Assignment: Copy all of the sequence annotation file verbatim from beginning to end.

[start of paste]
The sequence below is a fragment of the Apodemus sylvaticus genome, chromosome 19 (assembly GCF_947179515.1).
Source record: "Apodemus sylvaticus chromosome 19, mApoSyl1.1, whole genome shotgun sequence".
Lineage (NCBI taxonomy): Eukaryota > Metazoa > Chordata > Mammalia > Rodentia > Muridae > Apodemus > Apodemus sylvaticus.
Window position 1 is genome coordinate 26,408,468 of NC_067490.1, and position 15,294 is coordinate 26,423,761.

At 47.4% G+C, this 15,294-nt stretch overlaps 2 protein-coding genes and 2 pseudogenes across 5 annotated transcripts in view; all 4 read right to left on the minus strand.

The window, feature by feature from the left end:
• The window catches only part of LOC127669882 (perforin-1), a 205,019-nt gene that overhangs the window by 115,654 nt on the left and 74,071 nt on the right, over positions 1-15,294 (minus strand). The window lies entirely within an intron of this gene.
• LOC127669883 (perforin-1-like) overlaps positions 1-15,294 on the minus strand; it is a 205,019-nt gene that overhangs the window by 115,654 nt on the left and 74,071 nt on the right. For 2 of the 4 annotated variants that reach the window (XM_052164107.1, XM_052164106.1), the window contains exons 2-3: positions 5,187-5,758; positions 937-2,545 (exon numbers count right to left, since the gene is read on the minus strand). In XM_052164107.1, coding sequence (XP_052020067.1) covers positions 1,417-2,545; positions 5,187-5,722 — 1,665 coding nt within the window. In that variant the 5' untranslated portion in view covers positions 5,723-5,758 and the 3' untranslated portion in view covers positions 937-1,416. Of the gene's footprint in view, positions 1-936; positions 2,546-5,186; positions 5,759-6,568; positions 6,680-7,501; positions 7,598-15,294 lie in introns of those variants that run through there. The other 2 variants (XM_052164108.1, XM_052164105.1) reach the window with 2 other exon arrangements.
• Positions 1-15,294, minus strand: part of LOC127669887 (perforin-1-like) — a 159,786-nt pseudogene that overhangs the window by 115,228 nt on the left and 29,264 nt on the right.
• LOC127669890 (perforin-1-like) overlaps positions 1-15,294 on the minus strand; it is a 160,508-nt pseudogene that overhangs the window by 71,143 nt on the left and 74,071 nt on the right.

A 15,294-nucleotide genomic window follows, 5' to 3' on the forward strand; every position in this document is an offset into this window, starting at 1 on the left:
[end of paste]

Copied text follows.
The sequence below is a fragment of the Apodemus sylvaticus genome, chromosome 19 (assembly GCF_947179515.1).
Source record: "Apodemus sylvaticus chromosome 19, mApoSyl1.1, whole genome shotgun sequence".
Lineage (NCBI taxonomy): Eukaryota > Metazoa > Chordata > Mammalia > Rodentia > Muridae > Apodemus > Apodemus sylvaticus.
Window position 1 is genome coordinate 26,408,468 of NC_067490.1, and position 15,294 is coordinate 26,423,761.

At 47.4% G+C, this 15,294-nt stretch overlaps 2 protein-coding genes and 2 pseudogenes across 5 annotated transcripts in view; all 4 read right to left on the minus strand.

The window, feature by feature from the left end:
• The window catches only part of LOC127669882 (perforin-1), a 205,019-nt gene that overhangs the window by 115,654 nt on the left and 74,071 nt on the right, over positions 1-15,294 (minus strand). The window lies entirely within an intron of this gene.
• LOC127669883 (perforin-1-like) overlaps positions 1-15,294 on the minus strand; it is a 205,019-nt gene that overhangs the window by 115,654 nt on the left and 74,071 nt on the right. For 2 of the 4 annotated variants that reach the window (XM_052164107.1, XM_052164106.1), the window contains exons 2-3: positions 5,187-5,758; positions 937-2,545 (exon numbers count right to left, since the gene is read on the minus strand). In XM_052164107.1, coding sequence (XP_052020067.1) covers positions 1,417-2,545; positions 5,187-5,722 — 1,665 coding nt within the window. In that variant the 5' untranslated portion in view covers positions 5,723-5,758 and the 3' untranslated portion in view covers positions 937-1,416. Of the gene's footprint in view, positions 1-936; positions 2,546-5,186; positions 5,759-6,568; positions 6,680-7,501; positions 7,598-15,294 lie in introns of those variants that run through there. The other 2 variants (XM_052164108.1, XM_052164105.1) reach the window with 2 other exon arrangements.
• Positions 1-15,294, minus strand: part of LOC127669887 (perforin-1-like) — a 159,786-nt pseudogene that overhangs the window by 115,228 nt on the left and 29,264 nt on the right.
• LOC127669890 (perforin-1-like) overlaps positions 1-15,294 on the minus strand; it is a 160,508-nt pseudogene that overhangs the window by 71,143 nt on the left and 74,071 nt on the right.

A 15,294-nucleotide genomic window follows, 5' to 3' on the forward strand; every position in this document is an offset into this window, starting at 1 on the left: